Budget 2016 revealed yesterday that $100million in funding will go towards housing development on surplus Crown land in Auckland.
“This capital funding will add momentum to the programme of using public land for increasing the supply of housing. The programme's goal is to increase the pace of housing development and to put a greater focus on bringing more affordable housing to the market,” said Building and Housing Minister Dr Nick Smith.
“The Government recognises that the Auckland housing situation is one of the biggest challenges the city faces and will soon be releasing its National Policy Statement on Urban Development, which will direct councils to adjust their plans to allow for more development if necessary.
“Addressing the Auckland housing problem is taking time but I am confident that, just as in Christchurch, initiatives such as the surplus Crown land programme will play a role in resolving our biggest city's housing supply and affordability issues,” Dr Smith says.
But Harcourts CEO Chris Kennedy says if people were looking to today’s Budget to deal with the “housing crisis” they will be disappointed.
Kennedy says low supply and high demand has been the stand out feature of Auckland’s property market for many years now. This is now having a “halo effect” on the rest of the country, with those priced out of the Auckland market looking to other cities and provincial New Zealand.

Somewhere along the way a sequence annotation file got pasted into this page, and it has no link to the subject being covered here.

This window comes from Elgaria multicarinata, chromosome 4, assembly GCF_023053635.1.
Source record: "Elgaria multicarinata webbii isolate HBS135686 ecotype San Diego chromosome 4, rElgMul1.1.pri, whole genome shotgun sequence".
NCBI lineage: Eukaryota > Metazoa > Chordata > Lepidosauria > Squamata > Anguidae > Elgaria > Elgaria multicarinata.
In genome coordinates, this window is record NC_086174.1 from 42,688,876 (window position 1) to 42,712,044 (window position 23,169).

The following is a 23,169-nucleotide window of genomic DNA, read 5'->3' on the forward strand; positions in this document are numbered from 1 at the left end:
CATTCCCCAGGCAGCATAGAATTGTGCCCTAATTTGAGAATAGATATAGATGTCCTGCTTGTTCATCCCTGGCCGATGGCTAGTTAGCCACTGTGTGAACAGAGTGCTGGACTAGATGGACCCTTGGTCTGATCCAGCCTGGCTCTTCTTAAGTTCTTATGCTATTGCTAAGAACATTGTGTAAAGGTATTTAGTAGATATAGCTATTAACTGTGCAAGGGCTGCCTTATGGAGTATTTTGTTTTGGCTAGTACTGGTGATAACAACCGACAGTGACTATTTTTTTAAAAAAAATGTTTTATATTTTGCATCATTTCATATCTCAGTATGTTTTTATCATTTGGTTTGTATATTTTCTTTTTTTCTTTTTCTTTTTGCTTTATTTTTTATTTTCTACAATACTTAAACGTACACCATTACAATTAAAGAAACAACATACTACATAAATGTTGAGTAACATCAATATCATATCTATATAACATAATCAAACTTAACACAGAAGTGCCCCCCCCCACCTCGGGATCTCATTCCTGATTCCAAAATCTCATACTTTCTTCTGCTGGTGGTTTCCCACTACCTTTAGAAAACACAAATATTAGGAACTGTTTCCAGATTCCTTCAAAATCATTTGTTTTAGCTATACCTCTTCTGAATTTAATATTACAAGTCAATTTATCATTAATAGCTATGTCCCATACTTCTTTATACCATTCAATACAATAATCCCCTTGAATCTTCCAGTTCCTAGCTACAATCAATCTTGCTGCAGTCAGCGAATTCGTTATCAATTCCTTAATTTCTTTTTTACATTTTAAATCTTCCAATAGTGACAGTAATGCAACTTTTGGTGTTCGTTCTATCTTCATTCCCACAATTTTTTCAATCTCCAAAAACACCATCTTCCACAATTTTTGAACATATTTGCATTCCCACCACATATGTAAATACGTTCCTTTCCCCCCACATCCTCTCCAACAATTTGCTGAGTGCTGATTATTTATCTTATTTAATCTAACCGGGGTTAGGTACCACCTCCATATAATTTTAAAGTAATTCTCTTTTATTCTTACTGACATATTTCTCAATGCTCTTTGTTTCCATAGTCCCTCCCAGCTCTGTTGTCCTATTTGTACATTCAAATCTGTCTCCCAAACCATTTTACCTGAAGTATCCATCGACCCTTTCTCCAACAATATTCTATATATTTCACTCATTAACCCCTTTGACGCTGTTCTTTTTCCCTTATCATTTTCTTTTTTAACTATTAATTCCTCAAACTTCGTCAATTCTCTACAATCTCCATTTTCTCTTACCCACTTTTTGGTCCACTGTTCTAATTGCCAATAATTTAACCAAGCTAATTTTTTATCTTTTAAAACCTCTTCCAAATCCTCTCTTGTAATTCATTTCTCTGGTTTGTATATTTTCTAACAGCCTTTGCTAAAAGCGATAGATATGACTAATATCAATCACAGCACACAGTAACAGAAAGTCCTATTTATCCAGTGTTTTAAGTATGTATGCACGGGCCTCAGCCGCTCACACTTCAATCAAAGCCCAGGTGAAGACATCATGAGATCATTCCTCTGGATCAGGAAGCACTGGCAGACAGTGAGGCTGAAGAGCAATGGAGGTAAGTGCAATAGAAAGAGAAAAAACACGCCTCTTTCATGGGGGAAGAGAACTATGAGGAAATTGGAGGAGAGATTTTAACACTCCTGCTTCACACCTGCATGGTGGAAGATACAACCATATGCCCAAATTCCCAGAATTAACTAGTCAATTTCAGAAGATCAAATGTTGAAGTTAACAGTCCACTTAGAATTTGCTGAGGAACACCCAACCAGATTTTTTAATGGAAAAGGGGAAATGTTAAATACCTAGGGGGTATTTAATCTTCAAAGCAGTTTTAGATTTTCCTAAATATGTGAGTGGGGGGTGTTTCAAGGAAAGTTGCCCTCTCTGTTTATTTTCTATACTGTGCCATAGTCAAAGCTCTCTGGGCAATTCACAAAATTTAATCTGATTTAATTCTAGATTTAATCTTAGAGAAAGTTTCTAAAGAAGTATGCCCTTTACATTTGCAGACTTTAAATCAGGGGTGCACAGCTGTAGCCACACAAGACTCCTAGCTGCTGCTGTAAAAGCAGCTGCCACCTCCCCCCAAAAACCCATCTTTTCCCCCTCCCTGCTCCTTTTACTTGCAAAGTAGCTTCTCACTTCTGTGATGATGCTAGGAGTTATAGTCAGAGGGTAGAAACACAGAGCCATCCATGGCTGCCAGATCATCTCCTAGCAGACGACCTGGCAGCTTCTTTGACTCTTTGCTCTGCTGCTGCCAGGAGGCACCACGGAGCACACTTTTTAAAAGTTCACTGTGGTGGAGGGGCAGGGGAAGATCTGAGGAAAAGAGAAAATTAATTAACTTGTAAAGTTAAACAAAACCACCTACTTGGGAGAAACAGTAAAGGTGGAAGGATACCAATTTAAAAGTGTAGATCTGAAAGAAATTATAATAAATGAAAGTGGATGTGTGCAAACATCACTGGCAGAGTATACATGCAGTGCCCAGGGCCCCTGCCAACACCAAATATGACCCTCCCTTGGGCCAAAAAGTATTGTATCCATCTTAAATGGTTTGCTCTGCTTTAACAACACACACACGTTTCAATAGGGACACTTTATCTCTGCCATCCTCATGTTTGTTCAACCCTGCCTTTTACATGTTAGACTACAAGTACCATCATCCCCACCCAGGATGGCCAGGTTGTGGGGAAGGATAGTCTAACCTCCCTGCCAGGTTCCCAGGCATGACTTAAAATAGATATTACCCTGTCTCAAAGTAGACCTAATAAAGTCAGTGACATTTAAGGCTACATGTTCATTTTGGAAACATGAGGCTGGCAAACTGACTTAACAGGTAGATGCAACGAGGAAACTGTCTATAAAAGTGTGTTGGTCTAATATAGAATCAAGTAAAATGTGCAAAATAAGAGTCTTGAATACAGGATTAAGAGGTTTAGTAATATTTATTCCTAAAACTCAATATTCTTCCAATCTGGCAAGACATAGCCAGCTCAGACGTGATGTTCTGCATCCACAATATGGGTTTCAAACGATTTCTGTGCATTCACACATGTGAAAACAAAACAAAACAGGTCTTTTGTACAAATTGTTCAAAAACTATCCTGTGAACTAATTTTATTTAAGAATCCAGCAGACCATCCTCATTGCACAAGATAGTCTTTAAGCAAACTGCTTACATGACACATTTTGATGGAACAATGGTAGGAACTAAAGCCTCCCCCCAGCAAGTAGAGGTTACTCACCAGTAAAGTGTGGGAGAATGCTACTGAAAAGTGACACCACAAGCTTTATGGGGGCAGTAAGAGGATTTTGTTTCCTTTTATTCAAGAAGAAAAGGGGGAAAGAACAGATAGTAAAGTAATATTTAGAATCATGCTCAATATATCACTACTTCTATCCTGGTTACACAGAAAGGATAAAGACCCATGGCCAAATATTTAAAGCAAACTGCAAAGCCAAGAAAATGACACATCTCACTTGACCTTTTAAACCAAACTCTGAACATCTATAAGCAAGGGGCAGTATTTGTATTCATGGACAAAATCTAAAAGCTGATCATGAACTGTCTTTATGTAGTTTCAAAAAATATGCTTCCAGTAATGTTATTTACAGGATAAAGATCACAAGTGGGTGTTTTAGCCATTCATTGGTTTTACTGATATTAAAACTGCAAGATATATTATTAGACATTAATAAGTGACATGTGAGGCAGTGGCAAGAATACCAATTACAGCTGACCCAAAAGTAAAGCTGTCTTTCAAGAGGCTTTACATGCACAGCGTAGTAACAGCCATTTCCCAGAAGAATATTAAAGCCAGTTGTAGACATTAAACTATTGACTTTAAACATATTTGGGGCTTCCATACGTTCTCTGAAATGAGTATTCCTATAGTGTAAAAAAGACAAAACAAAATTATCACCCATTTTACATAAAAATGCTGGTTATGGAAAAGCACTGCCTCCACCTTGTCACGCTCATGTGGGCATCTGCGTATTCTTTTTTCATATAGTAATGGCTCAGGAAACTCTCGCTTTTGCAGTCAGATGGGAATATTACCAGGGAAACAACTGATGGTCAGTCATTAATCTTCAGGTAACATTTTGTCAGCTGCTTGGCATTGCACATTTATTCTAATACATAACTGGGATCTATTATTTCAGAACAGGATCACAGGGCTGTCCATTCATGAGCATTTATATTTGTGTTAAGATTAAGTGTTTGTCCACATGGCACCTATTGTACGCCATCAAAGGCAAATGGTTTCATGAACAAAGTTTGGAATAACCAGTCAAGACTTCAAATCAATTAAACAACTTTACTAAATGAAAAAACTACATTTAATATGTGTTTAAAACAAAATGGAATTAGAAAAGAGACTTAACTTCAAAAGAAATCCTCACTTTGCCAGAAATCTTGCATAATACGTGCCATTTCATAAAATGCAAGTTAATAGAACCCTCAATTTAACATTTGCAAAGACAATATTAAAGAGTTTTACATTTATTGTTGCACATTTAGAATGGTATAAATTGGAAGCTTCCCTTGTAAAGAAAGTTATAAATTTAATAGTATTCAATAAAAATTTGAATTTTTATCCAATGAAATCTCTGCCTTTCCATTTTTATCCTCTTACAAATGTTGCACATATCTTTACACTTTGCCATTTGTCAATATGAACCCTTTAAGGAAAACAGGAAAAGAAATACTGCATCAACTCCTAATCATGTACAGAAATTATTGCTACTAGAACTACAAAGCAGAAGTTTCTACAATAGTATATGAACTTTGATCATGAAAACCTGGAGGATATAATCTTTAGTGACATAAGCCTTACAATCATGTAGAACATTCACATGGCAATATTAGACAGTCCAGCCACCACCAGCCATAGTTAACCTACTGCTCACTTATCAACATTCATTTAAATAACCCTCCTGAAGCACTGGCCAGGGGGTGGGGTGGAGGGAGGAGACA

“Understandably people are looking to the government to do something about the ‘housing crisis’ but it is not that simple,” Kennedy says.
“Obviously we can’t stop our population from growing. The only answer is to make it easier and cheaper to build new houses to cater for the demand.”
Over the next 30 years, Auckland alone needs 13,000 new houses to be built each year to cope with population growth. Currently just 9,500 are being built – and building levels are higher than they have been for over a decade.
“I have said for some time now that local government needs to change their rules which effectively make it unattractive to develop new housing.”
Kennedy says Harcourts’ national residential figures for April 2016 show there has been a year to date drop of 20% in the total number of houses available to buy in New Zealand, but a 15.8% increase in the number of settled sales.
“People are still buying, but strong competition is driving prices up. The average house in New Zealand now sells for $548,208 – a year to date increase of 14%.”